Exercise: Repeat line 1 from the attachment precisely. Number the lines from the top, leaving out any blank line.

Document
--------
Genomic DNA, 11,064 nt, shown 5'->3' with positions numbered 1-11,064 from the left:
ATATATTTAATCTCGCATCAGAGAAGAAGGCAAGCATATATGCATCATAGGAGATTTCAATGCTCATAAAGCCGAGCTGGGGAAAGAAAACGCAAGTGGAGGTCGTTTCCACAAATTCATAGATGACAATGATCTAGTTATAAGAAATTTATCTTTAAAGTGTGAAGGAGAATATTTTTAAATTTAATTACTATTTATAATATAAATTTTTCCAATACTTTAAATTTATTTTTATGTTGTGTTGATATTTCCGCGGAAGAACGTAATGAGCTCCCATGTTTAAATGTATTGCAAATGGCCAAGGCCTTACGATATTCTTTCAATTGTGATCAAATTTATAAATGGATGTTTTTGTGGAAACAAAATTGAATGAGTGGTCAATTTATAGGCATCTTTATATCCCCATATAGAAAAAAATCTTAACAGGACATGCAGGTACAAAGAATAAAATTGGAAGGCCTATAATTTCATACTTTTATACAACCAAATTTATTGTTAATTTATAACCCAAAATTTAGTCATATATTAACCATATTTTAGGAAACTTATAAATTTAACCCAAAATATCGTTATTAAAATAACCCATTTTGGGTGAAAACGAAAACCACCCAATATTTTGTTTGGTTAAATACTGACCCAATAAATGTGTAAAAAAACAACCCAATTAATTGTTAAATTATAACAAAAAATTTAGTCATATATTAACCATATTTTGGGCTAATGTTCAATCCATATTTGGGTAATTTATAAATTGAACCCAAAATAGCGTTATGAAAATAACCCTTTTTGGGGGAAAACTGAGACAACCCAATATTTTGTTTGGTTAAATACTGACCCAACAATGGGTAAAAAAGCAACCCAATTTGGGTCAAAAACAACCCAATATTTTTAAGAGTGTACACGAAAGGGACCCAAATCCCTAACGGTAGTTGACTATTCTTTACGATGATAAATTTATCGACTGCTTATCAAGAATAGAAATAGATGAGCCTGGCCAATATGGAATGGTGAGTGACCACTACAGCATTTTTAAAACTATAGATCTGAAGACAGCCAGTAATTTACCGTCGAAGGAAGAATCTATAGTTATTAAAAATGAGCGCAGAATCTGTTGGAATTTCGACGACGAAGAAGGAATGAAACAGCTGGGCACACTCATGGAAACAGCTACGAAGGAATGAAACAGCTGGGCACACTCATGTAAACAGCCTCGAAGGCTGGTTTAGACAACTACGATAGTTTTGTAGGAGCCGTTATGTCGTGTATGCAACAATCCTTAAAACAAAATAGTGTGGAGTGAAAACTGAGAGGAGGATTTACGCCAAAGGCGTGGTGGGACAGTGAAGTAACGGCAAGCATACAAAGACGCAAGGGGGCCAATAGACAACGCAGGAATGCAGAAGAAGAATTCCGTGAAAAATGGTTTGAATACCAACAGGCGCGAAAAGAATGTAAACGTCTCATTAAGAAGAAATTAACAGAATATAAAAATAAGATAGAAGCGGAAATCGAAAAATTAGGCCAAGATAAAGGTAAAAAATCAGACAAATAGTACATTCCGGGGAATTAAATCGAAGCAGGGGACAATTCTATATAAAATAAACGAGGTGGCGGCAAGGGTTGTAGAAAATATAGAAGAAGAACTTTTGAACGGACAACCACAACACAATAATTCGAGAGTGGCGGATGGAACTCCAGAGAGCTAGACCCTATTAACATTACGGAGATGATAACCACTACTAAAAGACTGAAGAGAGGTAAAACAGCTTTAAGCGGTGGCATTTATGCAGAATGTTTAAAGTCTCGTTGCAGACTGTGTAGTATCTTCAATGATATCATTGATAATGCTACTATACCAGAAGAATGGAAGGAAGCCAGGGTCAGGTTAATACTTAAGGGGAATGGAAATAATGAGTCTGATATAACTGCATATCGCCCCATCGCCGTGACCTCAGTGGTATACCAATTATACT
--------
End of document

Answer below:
Genomic DNA, 11,064 nt, shown 5'->3' with positions numbered 1-11,064 from the left: